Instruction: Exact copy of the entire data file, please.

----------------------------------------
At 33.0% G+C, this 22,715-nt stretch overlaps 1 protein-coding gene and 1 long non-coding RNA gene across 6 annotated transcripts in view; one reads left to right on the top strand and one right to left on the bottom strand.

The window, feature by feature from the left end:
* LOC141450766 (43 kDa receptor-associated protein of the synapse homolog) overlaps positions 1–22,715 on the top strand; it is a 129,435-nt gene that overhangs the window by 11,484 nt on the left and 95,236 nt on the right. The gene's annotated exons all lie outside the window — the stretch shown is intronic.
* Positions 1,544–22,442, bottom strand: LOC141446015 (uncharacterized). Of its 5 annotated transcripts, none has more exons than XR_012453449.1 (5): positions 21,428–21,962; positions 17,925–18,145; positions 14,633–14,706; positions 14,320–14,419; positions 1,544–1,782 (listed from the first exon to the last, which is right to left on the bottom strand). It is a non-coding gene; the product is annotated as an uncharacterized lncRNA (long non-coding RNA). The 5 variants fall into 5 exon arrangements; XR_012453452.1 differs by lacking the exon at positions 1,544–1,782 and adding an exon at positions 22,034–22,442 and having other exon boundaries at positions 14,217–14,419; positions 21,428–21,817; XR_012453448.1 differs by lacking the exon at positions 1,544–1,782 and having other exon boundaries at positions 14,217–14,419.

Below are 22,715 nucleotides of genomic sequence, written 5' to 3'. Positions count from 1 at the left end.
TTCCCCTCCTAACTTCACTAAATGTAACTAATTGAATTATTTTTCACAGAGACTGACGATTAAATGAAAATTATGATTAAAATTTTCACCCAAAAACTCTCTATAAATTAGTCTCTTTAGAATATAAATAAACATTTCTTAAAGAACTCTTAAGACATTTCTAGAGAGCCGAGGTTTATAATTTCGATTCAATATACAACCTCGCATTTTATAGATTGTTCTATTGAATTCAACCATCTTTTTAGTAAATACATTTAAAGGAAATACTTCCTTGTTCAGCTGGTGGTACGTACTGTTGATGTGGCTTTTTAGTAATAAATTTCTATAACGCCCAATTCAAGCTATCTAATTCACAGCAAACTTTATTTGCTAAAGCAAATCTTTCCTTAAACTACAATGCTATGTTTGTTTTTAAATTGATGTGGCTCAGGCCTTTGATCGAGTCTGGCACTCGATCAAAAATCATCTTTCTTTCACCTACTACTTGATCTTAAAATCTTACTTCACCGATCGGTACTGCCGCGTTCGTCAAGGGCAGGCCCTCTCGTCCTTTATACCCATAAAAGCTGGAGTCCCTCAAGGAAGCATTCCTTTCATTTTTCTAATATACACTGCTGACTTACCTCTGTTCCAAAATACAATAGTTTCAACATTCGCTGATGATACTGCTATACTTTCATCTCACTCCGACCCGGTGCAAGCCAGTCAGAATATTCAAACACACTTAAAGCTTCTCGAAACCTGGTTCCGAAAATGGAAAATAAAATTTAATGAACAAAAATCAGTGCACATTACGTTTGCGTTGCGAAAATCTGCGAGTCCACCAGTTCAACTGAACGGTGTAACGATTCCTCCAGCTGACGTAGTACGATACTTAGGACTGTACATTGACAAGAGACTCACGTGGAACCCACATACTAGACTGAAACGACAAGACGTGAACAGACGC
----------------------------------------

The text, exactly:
At 33.0% G+C, this 22,715-nt stretch overlaps 1 protein-coding gene and 1 long non-coding RNA gene across 6 annotated transcripts in view; one reads left to right on the top strand and one right to left on the bottom strand.

The window, feature by feature from the left end:
* LOC141450766 (43 kDa receptor-associated protein of the synapse homolog) overlaps positions 1–22,715 on the top strand; it is a 129,435-nt gene that overhangs the window by 11,484 nt on the left and 95,236 nt on the right. The gene's annotated exons all lie outside the window — the stretch shown is intronic.
* Positions 1,544–22,442, bottom strand: LOC141446015 (uncharacterized). Of its 5 annotated transcripts, none has more exons than XR_012453449.1 (5): positions 21,428–21,962; positions 17,925–18,145; positions 14,633–14,706; positions 14,320–14,419; positions 1,544–1,782 (listed from the first exon to the last, which is right to left on the bottom strand). It is a non-coding gene; the product is annotated as an uncharacterized lncRNA (long non-coding RNA). The 5 variants fall into 5 exon arrangements; XR_012453452.1 differs by lacking the exon at positions 1,544–1,782 and adding an exon at positions 22,034–22,442 and having other exon boundaries at positions 14,217–14,419; positions 21,428–21,817; XR_012453448.1 differs by lacking the exon at positions 1,544–1,782 and having other exon boundaries at positions 14,217–14,419.

Below are 22,715 nucleotides of genomic sequence, written 5' to 3'. Positions count from 1 at the left end.
TTCCCCTCCTAACTTCACTAAATGTAACTAATTGAATTATTTTTCACAGAGACTGACGATTAAATGAAAATTATGATTAAAATTTTCACCCAAAAACTCTCTATAAATTAGTCTCTTTAGAATATAAATAAACATTTCTTAAAGAACTCTTAAGACATTTCTAGAGAGCCGAGGTTTATAATTTCGATTCAATATACAACCTCGCATTTTATAGATTGTTCTATTGAATTCAACCATCTTTTTAGTAAATACATTTAAAGGAAATACTTCCTTGTTCAGCTGGTGGTACGTACTGTTGATGTGGCTTTTTAGTAATAAATTTCTATAACGCCCAATTCAAGCTATCTAATTCACAGCAAACTTTATTTGCTAAAGCAAATCTTTCCTTAAACTACAATGCTATGTTTGTTTTTAAATTGATGTGGCTCAGGCCTTTGATCGAGTCTGGCACTCGATCAAAAATCATCTTTCTTTCACCTACTACTTGATCTTAAAATCTTACTTCACCGATCGGTACTGCCGCGTTCGTCAAGGGCAGGCCCTCTCGTCCTTTATACCCATAAAAGCTGGAGTCCCTCAAGGAAGCATTCCTTTCATTTTTCTAATATACACTGCTGACTTACCTCTGTTCCAAAATACAATAGTTTCAACATTCGCTGATGATACTGCTATACTTTCATCTCACTCCGACCCGGTGCAAGCCAGTCAGAATATTCAAACACACTTAAAGCTTCTCGAAACCTGGTTCCGAAAATGGAAAATAAAATTTAATGAACAAAAATCAGTGCACATTACGTTTGCGTTGCGAAAATCTGCGAGTCCACCAGTTCAACTGAACGGTGTAACGATTCCTCCAGCTGACGTAGTACGATACTTAGGACTGTACATTGACAAGAGACTCACGTGGAACCCACATACTAGACTGAAACGACAAGACGTGAACAGACGC